Age is confronting for many reasons. In youth, we can be vain without consequence, but vanity in older people can seem delusional. Gravity takes its toll on every body; plastic surgery can distort our features, but no one is fooled. When we get older our reflexes, sight, hearing, and mental faculties naturally decline; we’re not as quick as we used to be. The longer we live, the more we experience changes to the people and things we care about, which we often feel as losses. Sometimes people we love become very ill, or withdraw from us, or die. We may disappoint ourselves in various ways. No one lives an entirely painless life.

What would it look and feel like to be comfortable with ourselves at any age? Does wisdom come with age? Do we know any people who have aged gracefully?

An elderly woman being interviewed on television said that when we become old, we’ve pretty much seen it all before and so don’t get so upset about things.

Acceptance of what is is the key. When we are young we must accept the confusion, self-consciousness, and uncertainty that come with youth. We learn to turn towards our condition instead of wishing it away. We explore and gradually find our way.

If we relax into the reality of our aging and the aging of our loved ones, we can accept that this is simply how things are now. It’s just like this. The Buddha told us this would happen, and here it is. Can we find peace with this condition?

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Start where you are

Having thought for a few weeks about mindfulness and how to appreciate and develop it in ourselves, it might be a good time to figure out what our current status is with respect to our growth as individuals. Readers of this blog run the spectrum from “mildly curious about the Buddha’s teachings” to “fully committed to the 8-fold path”, and probably some who are skeptical about any spiritual development. Regardless of how we describe ourselves, it’s good to know where we stand and in what direction we are facing.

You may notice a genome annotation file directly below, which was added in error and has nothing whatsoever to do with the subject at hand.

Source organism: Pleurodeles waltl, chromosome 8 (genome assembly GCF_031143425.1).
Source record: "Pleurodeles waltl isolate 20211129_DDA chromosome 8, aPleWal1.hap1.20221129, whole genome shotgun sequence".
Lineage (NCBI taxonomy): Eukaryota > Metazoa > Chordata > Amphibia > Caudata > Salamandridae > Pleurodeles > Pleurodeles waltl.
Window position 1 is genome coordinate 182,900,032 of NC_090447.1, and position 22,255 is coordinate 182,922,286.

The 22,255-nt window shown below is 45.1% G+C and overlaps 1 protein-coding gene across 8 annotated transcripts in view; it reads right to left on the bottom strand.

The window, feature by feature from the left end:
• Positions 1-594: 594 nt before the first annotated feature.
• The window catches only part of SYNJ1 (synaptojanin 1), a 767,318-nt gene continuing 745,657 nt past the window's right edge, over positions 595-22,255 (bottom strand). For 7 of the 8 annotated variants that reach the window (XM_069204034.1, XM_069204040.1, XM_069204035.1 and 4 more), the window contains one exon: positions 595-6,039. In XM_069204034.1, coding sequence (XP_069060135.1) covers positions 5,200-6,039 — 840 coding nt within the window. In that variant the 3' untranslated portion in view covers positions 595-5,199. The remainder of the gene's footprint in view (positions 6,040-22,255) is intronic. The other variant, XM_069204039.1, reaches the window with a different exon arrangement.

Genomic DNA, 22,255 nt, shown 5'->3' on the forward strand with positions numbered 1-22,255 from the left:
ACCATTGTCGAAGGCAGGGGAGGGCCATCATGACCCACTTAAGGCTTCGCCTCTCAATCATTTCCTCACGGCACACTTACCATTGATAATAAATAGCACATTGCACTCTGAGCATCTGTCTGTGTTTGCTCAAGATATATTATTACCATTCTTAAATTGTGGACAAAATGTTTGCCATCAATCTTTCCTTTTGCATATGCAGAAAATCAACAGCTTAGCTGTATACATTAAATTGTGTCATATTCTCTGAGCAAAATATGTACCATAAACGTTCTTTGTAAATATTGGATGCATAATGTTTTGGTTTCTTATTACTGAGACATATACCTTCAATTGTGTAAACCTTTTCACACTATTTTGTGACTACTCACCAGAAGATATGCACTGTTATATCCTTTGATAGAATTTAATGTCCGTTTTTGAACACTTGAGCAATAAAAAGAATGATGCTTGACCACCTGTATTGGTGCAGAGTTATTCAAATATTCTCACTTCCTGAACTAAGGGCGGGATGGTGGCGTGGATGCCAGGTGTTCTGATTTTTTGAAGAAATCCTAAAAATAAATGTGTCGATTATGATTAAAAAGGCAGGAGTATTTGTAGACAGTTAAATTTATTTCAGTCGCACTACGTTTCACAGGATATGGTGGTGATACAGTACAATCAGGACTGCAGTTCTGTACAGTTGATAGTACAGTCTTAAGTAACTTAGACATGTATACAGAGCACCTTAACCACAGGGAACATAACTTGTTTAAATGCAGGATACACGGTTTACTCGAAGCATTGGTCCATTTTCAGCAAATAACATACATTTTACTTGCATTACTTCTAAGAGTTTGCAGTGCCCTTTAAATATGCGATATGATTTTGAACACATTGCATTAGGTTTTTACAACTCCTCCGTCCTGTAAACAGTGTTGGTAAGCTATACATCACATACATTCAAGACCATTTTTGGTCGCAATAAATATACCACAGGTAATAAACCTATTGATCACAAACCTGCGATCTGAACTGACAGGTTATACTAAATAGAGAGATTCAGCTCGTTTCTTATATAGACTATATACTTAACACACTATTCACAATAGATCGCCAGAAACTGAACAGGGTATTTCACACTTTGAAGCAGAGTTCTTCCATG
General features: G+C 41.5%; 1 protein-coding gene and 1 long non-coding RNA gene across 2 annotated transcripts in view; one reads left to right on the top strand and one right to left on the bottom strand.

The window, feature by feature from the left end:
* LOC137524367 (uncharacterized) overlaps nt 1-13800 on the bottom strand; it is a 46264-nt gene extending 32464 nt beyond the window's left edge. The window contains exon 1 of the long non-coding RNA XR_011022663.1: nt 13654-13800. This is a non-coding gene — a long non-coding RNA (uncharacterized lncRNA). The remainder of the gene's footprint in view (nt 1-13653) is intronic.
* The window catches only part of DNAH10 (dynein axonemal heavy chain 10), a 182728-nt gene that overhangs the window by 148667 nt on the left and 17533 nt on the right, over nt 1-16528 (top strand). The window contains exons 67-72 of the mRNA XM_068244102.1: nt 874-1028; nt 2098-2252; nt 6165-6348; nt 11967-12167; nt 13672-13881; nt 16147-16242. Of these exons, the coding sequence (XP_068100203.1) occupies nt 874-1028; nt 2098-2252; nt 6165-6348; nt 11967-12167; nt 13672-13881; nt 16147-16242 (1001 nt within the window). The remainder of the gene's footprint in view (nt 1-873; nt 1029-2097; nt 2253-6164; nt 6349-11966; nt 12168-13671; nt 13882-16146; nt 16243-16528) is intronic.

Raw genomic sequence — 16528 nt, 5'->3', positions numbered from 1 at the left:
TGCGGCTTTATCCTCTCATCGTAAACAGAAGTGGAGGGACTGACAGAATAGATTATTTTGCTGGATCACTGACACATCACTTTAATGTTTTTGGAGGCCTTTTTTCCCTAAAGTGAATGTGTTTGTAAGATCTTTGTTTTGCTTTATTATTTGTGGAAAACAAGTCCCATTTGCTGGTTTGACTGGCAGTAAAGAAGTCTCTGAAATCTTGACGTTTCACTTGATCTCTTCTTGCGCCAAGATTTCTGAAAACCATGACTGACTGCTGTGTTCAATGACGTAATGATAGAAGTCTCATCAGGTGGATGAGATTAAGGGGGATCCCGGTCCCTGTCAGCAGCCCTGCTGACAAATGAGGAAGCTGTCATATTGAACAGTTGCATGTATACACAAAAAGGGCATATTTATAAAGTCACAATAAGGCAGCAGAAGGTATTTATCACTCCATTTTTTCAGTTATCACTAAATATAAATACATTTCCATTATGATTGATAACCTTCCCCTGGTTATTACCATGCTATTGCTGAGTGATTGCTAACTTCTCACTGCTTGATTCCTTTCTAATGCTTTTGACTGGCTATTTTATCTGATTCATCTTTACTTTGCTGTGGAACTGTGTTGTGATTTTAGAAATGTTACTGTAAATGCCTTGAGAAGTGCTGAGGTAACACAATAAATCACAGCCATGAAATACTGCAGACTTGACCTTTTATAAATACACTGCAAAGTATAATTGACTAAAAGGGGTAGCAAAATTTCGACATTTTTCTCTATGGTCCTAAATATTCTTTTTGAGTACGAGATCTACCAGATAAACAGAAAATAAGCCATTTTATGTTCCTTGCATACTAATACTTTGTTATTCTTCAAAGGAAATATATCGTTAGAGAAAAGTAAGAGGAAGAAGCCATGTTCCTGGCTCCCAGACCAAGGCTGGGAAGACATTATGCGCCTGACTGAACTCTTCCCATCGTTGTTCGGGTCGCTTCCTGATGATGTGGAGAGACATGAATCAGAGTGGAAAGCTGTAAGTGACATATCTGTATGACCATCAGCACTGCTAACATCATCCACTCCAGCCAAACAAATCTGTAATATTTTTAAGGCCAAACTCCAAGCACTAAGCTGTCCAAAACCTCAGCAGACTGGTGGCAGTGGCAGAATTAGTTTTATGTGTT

Pema Chodron has a highly recommended book with the same title (Start Where You Are), available in paper, Kindle, audiobooks, and with a workbook, etc., but it is addressed to people who want to put the Buddha’s advice into practice on a daily basis. That might be the first question to ask ourselves: Do we feel we are on a journey towards wholeness, and is the Buddha’s path a small or large part of the directions we’re using? Many people (perhaps most) are reluctant to commit to one path, even as a central but non-exclusive one. Regardless of which religion (or none) we grew up with, it is natural to question and to find our own way as we become adults. For some, this exploration is the most compelling thought stream in our lives; for many, it is not. Where do we stand on this question?

If we have suffered trauma of some sort, we may have to learn how to function well in the world before we do too much internal investigation. Similarly, if we are afflicted with chronic physical or mental difficulties, those probably are (and should be) at the center of our attention. If this is our situation, it is dharmically wise to acknowledge and work with it. Once we learn to manage our biggest obstacles, we can move on in a direction of our choosing.

Unless we live in an environment that supports deep conversation, it’s hard to remember that we have a limited lifespan and that what we do with our time and attention matters more than anything else. This is why the Buddha said, more than once, that having “noble friends and companions is the whole of the holy life”.  It’s important to consider whether we are living the best life, in the most supportive environment, that’s available to us.

We are all distractible, but we can take responsibility and turn off the video or electronic feed when it’s not needed, when it’s simply telling us the same story from different sources or speculating about what could happen. We can create zones of silence or peace around ourselves during periods of the day. Various meditation techniques can be useful here, or different forms of prayer or physical movement (walking, yoga, etc.). The question is, do we want to create some “protected space” in our days?

There are other useful questions we can ask ourselves to discover whether we are moving in a direction that we consciously chose, and continue to choose, day by day, year by year.